Published April 05, 2017
The United States and Russia traded conflicting assertions Wednesday about who launched a chemical weapons attack in Syria that killed 72 people, as world leaders grasped for a response to the latest atrocity in Syria's intractable civil war.
The Trump administration stood by its charge that Syrian President Bashar Assad's forces were responsible. Not so, said Russia, Assad's most powerful ally. Russia's military insisted that the chemicals were dispersed when Syrian warplanes bombed a facility where rebels were building chemical weapons.
"It's necessary to demand that the rebels offer full access to study the area and collect necessary information," said Russian Foreign Ministry spokeswoman Maria Zakharova.
Yet other countries, including Britain and defense officials in Israel, joined the U.S. in alleging Assad's forces were to blame. A day earlier, President Donald Trump split the blame between Syria's embattled leader and former President Barack Obama for the country's worst chemical weapons attack in years.
While calling the attack "reprehensible" and intolerable, Trump reserved some of his harshest criticism for his predecessor, who he said "did nothing" after Assad in 2013 crossed Obama's own "red line."
"These heinous actions by the Bashar al-Assad regime are a consequence of the past administration's weakness and irresolution," Trump said.
The political tone of Trump's statement took many U.S. officials by surprise. They noted that U.S. presidents have rarely attacked their predecessors so aggressively for events like chemical weapons attacks that Democrats and Republicans both abhor.
Several officials involved in internal administration discussions said Trump's National Security Council had been preparing a different statement, until the president's closest advisers took over the process. The officials weren't authorized to speak publicly on the matter and demanded anonymity.
The president's eldest daughter and top adviser, Ivanka Trump, took a more compassionate tone, tweeting Wednesday, "Heartbroken and outraged by the images coming out of Syria following the atrocious chemical attack yesterday."
At least 72 people died in the town of Khan Sheikhoun. The World Health Organization said victims seemed to show symptoms consistent with nerve agent exposure. Videos from the scene showed volunteer medics using firehoses to wash the chemicals from victims' bodies and lifeless children being piled in heaps.
U.S. officials said there were some indications nerve gas had been used, though they suggested it could also be another in a series of chlorine gas attacks by Assad's military. Chlorine isn't a banned chemical substance, though it cannot be used as a weapon of war.
At the United Nations, an emergency Security Council meeting was hastily arranged to discuss the incident and a resolution condemning the use of chemical weapons in Syria. Russia, a permanent Security Council member, said it opposed the resolution, claiming it rushes to judgment against Assad.
A flurry of activity across the U.S. government signaled that the Trump administration was engaging on the Syria crisis with fresh urgency. Only days earlier, White House and others officials suggested removing Assad from power was no longer a priority in Syria, where the Trump administration is more focused on fighting the Islamic State group.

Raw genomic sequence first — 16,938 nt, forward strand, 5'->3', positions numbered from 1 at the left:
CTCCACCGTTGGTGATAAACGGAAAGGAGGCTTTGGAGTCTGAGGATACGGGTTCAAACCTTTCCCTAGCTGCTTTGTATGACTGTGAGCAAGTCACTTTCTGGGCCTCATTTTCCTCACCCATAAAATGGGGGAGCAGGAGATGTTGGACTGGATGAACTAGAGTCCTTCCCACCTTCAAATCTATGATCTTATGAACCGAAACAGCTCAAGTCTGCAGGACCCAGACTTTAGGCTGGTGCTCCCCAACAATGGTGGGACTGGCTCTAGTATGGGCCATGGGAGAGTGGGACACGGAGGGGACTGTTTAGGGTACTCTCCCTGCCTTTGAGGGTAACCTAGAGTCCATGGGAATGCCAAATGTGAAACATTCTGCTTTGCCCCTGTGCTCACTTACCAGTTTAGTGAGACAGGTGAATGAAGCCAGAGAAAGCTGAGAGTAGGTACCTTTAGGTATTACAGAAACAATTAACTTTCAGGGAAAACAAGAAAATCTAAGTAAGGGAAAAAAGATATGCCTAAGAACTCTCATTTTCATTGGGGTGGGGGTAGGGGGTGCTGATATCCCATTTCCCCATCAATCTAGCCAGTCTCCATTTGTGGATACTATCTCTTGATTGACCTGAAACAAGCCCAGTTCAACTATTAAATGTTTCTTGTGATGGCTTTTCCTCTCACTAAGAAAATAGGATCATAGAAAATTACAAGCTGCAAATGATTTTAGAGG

Trump was expected to face questions on the attack Wednesday afternoon during a joint news conference with visiting King Abdullah II of Jordan. And Secretary of State Rex Tillerson planned to discuss the attack and the Syria crisis next week when he makes his first official trip to Moscow, the State Department said.
For Trump's critics, though, it wasn't enough. Sen. Bob Casey, D-Pa., criticized the White House by noting that Trump hadn't mentioned Russian President Vladimir Putin or Russia's role in the U.S. response. Tillerson did accuse both Russia and Iran, Syria's other top ally, of sharing moral responsibility in his own statement on Tuesday.
"This was a moment the president could have spoken with moral authority and with the beginning of an outline of a strategy," Casey said. "And we don't see it."
Four years ago, after warning Assad that a chemical attack would cross a red line and trigger U.S. action, Obama failed to follow through. Rather than authorizing military action against Assad in response to a sarin gas attack that killed hundreds outside Damascus, Obama opted instead for a Russia-backed agreement to remove Syria's chemical weapons stockpiles.
That was seen internationally as a major blow to U.S. credibility and, for Obama's critics, a prime example of weak leadership. Syrian chemical weapons attacks continued after the deal.
Yet Trump was in agreement with Obama's ultimate decision. Among his tweets on the matter, he urged Obama in all caps, "DO NOT ATTACK SYRIA — IF YOU DO MANY VERY BAD THINGS WILL HAPPEN."
Obama aides declined to comment on Trump's assignment of blame for the new chemical attack. But Phil Gordon, Obama's top Mideast adviser from 2013 to 2015, said Trump was learning what Obama had learned years earlier: that there's no easy way to deal with the "terrible dilemma" posed by the Syria crisis.
"In that sense, the Trump administration is simply recognizing the reality: We are not, and have not been, prepared to do what's necessary to overthrow the regime," Gordon said.
Associated Press writers Vivian Salama in Washington and Vladimir Isachenkov in Moscow contributed to this report.